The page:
Archaeological theory and methods beyond paradigms
Session with precirculated papers
Populism, Identity Politics and the Archaeology of Europe [EJA]
Recent election results, debates and demonstrations leave no doubt: populism is back. History and archaeology are increasingly used to bolster such feelings of resentment of the present by apparently providing a vision of a more flattering past. This is the case e.g. for archaeogenetic narratives which can be spun to support claims of indigeneity and racial purity, heritage presentations which stress the most glorious periods of a nation (as defined by a subset of the population) or romantic notions of a lost folk culture and unity in an as yet unthreatened Fortress Europe.
Archaeology has always been political and archaeologists are very well aware of these appropriations of their work. Yet, we have been largely reactive rather than proactive. A minority of archaeologists have begun to be more directly involved in documenting the crisis as it unfolds, joining activist groups and organisations, and writing archaeological narratives that provoke rather than pander. Yet, as a field, there is a widespread feeling that we can do more.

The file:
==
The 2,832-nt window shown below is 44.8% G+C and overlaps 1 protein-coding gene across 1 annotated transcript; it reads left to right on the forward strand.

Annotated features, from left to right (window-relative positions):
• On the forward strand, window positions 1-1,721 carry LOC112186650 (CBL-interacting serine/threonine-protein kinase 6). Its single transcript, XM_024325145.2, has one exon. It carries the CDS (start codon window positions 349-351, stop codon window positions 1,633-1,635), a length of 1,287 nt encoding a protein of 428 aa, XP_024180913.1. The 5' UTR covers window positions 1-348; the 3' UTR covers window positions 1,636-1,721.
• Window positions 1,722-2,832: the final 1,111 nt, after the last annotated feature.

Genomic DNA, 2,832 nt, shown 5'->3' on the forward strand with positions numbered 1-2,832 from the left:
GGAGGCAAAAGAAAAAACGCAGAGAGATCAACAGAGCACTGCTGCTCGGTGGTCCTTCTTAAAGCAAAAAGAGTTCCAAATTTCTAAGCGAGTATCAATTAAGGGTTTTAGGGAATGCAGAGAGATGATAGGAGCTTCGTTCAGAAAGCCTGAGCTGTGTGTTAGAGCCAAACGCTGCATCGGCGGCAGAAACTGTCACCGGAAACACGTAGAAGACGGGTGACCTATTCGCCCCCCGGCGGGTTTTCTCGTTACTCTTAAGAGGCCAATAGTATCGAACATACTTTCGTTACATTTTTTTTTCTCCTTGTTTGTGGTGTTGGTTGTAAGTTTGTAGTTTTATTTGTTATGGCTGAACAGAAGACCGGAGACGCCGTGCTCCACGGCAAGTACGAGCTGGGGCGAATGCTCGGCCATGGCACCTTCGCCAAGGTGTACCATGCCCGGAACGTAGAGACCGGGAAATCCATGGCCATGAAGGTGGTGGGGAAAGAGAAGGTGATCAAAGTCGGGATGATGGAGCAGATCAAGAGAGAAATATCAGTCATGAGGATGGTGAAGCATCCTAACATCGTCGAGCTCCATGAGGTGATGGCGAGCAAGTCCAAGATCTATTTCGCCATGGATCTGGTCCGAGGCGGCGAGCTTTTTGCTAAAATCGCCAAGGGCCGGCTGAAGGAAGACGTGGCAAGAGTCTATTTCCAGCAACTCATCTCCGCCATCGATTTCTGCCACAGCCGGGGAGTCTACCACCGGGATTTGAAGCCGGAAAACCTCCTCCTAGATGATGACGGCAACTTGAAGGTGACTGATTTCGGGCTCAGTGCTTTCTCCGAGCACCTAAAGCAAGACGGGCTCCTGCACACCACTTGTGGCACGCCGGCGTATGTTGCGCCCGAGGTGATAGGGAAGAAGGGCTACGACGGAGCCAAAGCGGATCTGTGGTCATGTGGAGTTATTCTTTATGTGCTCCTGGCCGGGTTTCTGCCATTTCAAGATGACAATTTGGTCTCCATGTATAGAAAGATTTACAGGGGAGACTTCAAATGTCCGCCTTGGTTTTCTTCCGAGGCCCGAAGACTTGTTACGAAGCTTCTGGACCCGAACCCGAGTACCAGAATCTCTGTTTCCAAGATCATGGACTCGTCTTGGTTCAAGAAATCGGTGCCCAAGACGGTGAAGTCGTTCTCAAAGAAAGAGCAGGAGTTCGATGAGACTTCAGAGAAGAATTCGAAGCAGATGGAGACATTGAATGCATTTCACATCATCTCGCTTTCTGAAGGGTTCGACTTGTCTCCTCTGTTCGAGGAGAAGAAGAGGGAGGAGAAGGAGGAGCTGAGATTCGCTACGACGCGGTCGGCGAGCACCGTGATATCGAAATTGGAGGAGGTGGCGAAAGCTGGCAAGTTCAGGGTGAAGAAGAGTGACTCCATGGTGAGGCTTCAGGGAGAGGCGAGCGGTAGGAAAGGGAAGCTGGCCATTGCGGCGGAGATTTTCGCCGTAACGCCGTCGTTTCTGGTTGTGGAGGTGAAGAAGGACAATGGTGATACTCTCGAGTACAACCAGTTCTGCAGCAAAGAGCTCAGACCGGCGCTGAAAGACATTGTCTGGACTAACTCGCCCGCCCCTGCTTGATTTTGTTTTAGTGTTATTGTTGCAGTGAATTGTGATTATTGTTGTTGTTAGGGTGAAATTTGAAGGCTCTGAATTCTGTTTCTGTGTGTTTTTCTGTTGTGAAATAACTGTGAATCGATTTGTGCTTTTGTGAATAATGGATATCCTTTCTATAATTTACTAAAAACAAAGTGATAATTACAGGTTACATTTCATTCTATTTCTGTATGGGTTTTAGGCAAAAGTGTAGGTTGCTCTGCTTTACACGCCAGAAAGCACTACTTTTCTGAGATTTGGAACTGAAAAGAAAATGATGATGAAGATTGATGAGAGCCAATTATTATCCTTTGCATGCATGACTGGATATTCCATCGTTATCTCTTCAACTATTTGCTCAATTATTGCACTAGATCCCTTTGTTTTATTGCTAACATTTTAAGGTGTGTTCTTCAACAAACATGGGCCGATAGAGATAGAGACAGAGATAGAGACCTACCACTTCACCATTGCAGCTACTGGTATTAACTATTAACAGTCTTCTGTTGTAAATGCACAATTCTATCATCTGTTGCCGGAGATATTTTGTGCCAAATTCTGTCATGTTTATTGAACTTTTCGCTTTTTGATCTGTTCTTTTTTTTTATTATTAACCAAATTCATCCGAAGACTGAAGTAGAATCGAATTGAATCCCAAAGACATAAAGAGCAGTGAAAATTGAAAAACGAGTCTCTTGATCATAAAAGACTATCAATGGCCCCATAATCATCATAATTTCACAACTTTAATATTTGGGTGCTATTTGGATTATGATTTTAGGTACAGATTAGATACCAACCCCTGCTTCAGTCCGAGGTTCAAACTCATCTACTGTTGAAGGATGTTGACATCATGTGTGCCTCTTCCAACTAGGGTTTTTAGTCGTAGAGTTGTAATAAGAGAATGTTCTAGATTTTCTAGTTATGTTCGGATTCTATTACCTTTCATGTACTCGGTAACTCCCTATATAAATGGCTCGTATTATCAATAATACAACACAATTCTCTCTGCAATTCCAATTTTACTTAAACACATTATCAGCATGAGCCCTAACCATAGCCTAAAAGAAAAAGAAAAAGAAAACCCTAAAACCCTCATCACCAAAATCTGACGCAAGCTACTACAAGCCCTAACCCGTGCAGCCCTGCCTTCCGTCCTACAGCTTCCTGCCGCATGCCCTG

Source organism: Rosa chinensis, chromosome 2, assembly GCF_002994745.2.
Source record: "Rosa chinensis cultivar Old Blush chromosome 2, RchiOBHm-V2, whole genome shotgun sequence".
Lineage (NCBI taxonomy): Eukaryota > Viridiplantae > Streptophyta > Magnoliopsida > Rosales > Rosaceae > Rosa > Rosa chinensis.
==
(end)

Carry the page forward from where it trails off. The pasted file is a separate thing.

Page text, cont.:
In this session, we seek contributions which grapple with the interpenetration of populism and European archaeology—in the field, in the classroom, in the museum, on social media or in the legislature. We see this session as an opportunity to develop a proactive stance: How can we avoid the appropriation of our research and react when this happens? How do we choose what to display? Can we use our research to advise policy makers? How can we turn the impact of the media to our advantage? And how do we deal with sites that have a history of misuse or with periods and themes that lend themselves to it? What are the ethics of doing archaeology in an environment of increasingly virulent populist politics?
populism, use/misuse of archaeology, political context of archaeological narratives, ethics
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Catherine Frieman (Australia) 1
Daniela Hofmann (Norway) 2
1. School of Archaeology and Anthropology, Australian National University
2. Department of Archaeology, History, Cultural Studies and Religion, University of Bergen
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